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Technical Paper

Reduction of Exhaust Emission with New Water Injection System in a Diesel Engine

In this study a new water injection system was applied to an 11 liter naturally aspirated DI diesel engine in order to reduce exhaust emissions. In this system, the water and fuel were arranged in the injection nozzle during the time between injections as fuel, water and then fuel. The fuel and water were then injected into the cylinder in that order. The tests were conducted at several engine operating conditions from the Japanese 13 mode test cycle to clarify effects of water injection on exhaust emissions and fuel consumption. The results showed that NOx reduction was directly proportional to the relative amount of water injection, regardless of engine speed and load. By using the optimal relative amount of water injection at each engine operating condition, total NOx and particulate matter (PM) in the Japanese 13 mode test cycle were reduced by 50% and 25%, respectively, without a fuel consumption penalty.
Technical Paper

EGR Technologies for a Turbocharged and Intercooled Heavy-Duty Diesel Engine

In this study three EGR methods were applied to a 12 liter turbocharged and intercooled Dl diesel engine, and the exhaust emission and fuel consumption characteristics were compared. One method is the Low Pressure Route system, in which the EGR is taken from down stream of the turbine to the compressor entrance. The other two systems are variations of the High Pressure Route system, in which the EGR is taken from the exhaust manifold to the intake manifold. One of the two High Pressure Route EGR systems is with back pressure valve located at downstream of the turbine and the other uses a variable geometry(VG) turbocharger. It was found that the High Pressure Route EGR system using VG turbocharger was the most effective and practical. With this method the EGR area could be enlarged and NOx reduced by 22% without increase in smoke or fuel consumption while maintaining an adequate excess air ratio.
Technical Paper

Common Rail Fuel Injection System for Improvement of Engine Performance on Heavy Duty Diesel Engine

With the intention of improving engine performance and emissions, the authors examined the influence of the method of initial fuel injection quantity reduction and of the injector configuration of a common rail fuel injection system on engine performance and exhaust emissions. Results showed that decreasing the nozzle hole diameter was an effective way to reduce the initial injection quantity without increasing black smoke. Compared to a three-way type injector, it was found that a two-way type injector can greatly reduce the amount of fuel leakage from the electromagnetic injector control valve and fuel consumption could be further improved by reduction of the driving loss. Furthermore, the increase of driving losses with higher injection pressure was small, and as a result, higher pressure injection was possible.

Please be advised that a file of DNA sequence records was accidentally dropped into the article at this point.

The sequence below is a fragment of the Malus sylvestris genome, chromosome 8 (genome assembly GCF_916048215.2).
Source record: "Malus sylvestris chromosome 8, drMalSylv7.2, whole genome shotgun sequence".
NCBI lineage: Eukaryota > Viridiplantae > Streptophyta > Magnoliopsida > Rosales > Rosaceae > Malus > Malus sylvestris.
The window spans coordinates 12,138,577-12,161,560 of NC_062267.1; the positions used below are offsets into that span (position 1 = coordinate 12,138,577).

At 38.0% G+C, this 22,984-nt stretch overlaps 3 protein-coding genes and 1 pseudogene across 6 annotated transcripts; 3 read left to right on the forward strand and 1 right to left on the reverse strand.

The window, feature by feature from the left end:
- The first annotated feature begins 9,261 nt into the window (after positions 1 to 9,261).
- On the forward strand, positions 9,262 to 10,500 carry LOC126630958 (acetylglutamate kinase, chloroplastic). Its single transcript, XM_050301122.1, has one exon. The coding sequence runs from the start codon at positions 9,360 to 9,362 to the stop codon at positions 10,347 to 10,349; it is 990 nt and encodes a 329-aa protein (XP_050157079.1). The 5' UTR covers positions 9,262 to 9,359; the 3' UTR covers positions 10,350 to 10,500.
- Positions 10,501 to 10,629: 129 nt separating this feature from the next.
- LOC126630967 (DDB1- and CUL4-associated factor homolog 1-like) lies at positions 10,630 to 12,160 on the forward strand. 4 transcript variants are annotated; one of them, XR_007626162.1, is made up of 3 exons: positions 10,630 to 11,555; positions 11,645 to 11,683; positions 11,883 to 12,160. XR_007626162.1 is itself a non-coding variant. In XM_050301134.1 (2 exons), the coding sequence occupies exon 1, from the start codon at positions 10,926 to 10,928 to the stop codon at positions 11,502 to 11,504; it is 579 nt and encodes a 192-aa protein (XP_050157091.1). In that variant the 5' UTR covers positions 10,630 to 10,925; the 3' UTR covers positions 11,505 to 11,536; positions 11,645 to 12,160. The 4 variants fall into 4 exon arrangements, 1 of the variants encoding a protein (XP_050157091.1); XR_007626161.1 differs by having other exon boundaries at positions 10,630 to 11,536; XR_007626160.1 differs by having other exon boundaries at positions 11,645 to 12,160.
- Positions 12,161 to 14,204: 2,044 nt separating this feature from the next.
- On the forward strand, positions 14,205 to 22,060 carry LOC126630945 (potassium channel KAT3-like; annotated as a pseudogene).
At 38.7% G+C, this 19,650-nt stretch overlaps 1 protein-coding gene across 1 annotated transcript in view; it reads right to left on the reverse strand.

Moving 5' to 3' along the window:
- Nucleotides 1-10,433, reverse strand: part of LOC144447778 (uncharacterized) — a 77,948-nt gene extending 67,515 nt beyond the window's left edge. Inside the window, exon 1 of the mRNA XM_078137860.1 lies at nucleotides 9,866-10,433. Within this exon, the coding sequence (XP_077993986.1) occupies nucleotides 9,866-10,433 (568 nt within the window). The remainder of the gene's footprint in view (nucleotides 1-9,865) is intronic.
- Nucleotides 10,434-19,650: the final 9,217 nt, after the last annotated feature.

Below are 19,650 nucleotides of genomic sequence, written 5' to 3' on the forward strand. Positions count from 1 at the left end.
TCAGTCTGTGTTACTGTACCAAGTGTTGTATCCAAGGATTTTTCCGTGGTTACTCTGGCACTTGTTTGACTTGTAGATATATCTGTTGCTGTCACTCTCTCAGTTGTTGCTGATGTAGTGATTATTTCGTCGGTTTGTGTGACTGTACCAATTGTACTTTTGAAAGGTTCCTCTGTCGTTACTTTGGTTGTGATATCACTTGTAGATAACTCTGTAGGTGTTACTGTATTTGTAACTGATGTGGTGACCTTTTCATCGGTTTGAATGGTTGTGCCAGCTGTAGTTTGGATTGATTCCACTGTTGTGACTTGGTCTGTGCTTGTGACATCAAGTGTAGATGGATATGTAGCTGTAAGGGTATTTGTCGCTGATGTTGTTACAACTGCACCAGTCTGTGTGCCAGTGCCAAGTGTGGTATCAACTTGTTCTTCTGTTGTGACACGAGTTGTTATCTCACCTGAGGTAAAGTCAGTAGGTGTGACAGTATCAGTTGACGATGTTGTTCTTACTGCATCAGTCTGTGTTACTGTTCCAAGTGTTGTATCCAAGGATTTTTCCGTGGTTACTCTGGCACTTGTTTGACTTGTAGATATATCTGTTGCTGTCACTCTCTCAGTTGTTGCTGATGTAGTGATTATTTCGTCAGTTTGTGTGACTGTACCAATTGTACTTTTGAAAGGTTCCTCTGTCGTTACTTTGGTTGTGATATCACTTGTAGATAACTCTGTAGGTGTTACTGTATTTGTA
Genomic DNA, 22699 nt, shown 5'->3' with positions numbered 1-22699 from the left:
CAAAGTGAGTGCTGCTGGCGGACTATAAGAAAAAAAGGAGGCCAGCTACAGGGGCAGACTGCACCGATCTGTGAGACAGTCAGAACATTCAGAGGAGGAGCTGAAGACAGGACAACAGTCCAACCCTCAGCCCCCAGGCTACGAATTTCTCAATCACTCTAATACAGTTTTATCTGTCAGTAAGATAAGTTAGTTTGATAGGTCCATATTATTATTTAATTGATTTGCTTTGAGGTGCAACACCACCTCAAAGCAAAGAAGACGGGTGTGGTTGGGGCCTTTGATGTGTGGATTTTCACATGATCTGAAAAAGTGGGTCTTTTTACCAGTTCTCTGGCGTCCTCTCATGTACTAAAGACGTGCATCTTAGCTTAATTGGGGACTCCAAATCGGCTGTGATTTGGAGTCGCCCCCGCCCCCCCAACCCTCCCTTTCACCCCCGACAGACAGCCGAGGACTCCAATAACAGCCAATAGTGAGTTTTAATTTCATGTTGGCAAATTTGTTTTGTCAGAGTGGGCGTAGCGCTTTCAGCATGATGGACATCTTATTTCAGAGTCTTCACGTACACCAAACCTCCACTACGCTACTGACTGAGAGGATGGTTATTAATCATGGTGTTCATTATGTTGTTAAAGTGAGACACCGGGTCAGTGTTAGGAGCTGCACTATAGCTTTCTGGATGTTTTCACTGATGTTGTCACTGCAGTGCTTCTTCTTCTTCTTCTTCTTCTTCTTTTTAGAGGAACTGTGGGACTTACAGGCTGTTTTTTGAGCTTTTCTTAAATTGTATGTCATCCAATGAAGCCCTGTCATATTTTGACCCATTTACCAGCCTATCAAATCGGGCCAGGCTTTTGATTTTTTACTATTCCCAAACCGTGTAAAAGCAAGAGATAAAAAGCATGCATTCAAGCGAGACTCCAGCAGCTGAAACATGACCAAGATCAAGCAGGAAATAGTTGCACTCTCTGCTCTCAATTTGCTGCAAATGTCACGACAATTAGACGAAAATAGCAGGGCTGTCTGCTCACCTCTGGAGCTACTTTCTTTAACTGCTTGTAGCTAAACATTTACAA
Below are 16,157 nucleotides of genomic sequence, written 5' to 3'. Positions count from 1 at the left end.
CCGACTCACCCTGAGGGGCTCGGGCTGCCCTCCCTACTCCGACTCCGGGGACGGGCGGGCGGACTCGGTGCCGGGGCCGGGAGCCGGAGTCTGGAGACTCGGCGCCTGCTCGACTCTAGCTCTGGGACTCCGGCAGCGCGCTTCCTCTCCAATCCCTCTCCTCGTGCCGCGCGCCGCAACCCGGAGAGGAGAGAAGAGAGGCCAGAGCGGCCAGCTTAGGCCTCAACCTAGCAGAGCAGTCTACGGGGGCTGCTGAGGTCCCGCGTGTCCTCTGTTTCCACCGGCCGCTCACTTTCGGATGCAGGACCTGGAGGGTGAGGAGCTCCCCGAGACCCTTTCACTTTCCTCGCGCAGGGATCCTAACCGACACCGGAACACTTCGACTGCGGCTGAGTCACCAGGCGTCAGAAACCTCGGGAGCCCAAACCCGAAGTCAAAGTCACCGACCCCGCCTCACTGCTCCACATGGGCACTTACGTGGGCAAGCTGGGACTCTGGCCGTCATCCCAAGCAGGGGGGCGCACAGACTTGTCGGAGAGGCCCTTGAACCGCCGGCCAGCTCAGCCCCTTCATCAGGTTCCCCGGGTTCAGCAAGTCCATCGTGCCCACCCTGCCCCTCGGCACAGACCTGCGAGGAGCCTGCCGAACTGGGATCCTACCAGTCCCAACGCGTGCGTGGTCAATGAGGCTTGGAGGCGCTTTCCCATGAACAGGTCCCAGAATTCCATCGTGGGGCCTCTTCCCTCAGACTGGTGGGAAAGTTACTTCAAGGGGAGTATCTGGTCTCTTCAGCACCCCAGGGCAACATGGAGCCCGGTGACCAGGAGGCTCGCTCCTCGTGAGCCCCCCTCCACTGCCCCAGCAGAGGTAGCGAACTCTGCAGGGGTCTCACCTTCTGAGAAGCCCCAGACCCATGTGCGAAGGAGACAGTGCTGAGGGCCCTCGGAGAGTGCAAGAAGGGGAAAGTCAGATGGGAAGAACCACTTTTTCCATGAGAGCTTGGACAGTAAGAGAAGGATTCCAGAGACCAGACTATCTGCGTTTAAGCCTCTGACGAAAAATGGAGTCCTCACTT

Technical Paper

Application of Common Rail Fuel Injection System to a Heavy Duty Diesel Engine

In the diesel engine industry, the growing trends are toward wider use of electronically controlled high pressure fuel injection equipment to provide better engine performance, while conforming to the stringent exhaust emission standards. Although there have been some recent announcements of a diesel engine that applies an electronically controlled common rail type fuel injection system, there is little literature published about any attempt to reduce both exhaust emissions and noise and to improve engine performance by varying injection pressure and injection timing independently and introducing pilot injection in combination. This paper describes the details of a study made on the parameters associated with injection timing, injection pressure and pilot injection and the procedures for their optimization, with an electronically controlled common rail type fuel injection system installed in an in-line 6-cylinder 6.9 liter turbocharged and intercooled DI diesel engine.